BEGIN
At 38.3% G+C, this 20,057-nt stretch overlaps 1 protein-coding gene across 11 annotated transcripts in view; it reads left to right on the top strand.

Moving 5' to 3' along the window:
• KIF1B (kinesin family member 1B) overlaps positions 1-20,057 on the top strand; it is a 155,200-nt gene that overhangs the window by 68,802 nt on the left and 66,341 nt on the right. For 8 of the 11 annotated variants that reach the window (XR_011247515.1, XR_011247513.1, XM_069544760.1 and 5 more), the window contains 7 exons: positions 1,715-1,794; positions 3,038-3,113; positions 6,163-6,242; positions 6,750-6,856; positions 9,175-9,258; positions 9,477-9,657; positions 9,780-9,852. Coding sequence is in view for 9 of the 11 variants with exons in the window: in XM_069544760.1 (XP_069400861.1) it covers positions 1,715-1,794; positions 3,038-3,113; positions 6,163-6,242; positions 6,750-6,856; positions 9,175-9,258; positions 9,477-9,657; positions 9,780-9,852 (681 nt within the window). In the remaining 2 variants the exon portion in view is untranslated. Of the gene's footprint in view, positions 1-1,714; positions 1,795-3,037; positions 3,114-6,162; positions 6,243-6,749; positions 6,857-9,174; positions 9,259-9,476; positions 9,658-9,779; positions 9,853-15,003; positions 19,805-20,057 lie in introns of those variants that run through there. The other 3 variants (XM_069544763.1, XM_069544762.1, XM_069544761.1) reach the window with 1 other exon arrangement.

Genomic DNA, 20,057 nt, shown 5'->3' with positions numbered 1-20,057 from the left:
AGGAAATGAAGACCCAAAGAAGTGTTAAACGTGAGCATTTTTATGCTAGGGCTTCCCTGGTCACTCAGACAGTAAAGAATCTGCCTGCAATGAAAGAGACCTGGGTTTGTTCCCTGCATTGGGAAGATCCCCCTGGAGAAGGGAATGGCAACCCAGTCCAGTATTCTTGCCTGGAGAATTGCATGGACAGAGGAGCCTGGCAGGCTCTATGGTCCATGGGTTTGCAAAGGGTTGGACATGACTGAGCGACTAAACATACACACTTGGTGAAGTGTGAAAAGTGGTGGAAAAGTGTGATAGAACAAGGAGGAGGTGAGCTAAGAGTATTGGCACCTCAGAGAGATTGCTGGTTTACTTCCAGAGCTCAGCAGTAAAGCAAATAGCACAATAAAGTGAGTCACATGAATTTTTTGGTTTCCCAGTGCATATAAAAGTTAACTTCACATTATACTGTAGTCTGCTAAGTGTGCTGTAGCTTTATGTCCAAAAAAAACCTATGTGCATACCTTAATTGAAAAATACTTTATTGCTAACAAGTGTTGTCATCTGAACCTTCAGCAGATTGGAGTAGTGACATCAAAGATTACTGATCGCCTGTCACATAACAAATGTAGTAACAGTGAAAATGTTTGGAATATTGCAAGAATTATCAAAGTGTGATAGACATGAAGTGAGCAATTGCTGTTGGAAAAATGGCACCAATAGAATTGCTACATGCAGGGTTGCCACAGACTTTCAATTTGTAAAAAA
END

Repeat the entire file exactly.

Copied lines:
At 38.3% G+C, this 20,057-nt stretch overlaps 1 protein-coding gene across 11 annotated transcripts in view; it reads left to right on the top strand.

Moving 5' to 3' along the window:
• KIF1B (kinesin family member 1B) overlaps positions 1-20,057 on the top strand; it is a 155,200-nt gene that overhangs the window by 68,802 nt on the left and 66,341 nt on the right. For 8 of the 11 annotated variants that reach the window (XR_011247515.1, XR_011247513.1, XM_069544760.1 and 5 more), the window contains 7 exons: positions 1,715-1,794; positions 3,038-3,113; positions 6,163-6,242; positions 6,750-6,856; positions 9,175-9,258; positions 9,477-9,657; positions 9,780-9,852. Coding sequence is in view for 9 of the 11 variants with exons in the window: in XM_069544760.1 (XP_069400861.1) it covers positions 1,715-1,794; positions 3,038-3,113; positions 6,163-6,242; positions 6,750-6,856; positions 9,175-9,258; positions 9,477-9,657; positions 9,780-9,852 (681 nt within the window). In the remaining 2 variants the exon portion in view is untranslated. Of the gene's footprint in view, positions 1-1,714; positions 1,795-3,037; positions 3,114-6,162; positions 6,243-6,749; positions 6,857-9,174; positions 9,259-9,476; positions 9,658-9,779; positions 9,853-15,003; positions 19,805-20,057 lie in introns of those variants that run through there. The other 3 variants (XM_069544763.1, XM_069544762.1, XM_069544761.1) reach the window with 1 other exon arrangement.

Genomic DNA, 20,057 nt, shown 5'->3' with positions numbered 1-20,057 from the left:
AGGAAATGAAGACCCAAAGAAGTGTTAAACGTGAGCATTTTTATGCTAGGGCTTCCCTGGTCACTCAGACAGTAAAGAATCTGCCTGCAATGAAAGAGACCTGGGTTTGTTCCCTGCATTGGGAAGATCCCCCTGGAGAAGGGAATGGCAACCCAGTCCAGTATTCTTGCCTGGAGAATTGCATGGACAGAGGAGCCTGGCAGGCTCTATGGTCCATGGGTTTGCAAAGGGTTGGACATGACTGAGCGACTAAACATACACACTTGGTGAAGTGTGAAAAGTGGTGGAAAAGTGTGATAGAACAAGGAGGAGGTGAGCTAAGAGTATTGGCACCTCAGAGAGATTGCTGGTTTACTTCCAGAGCTCAGCAGTAAAGCAAATAGCACAATAAAGTGAGTCACATGAATTTTTTGGTTTCCCAGTGCATATAAAAGTTAACTTCACATTATACTGTAGTCTGCTAAGTGTGCTGTAGCTTTATGTCCAAAAAAAACCTATGTGCATACCTTAATTGAAAAATACTTTATTGCTAACAAGTGTTGTCATCTGAACCTTCAGCAGATTGGAGTAGTGACATCAAAGATTACTGATCGCCTGTCACATAACAAATGTAGTAACAGTGAAAATGTTTGGAATATTGCAAGAATTATCAAAGTGTGATAGACATGAAGTGAGCAATTGCTGTTGGAAAAATGGCACCAATAGAATTGCTACATGCAGGGTTGCCACAGACTTTCAATTTGTAAAAAA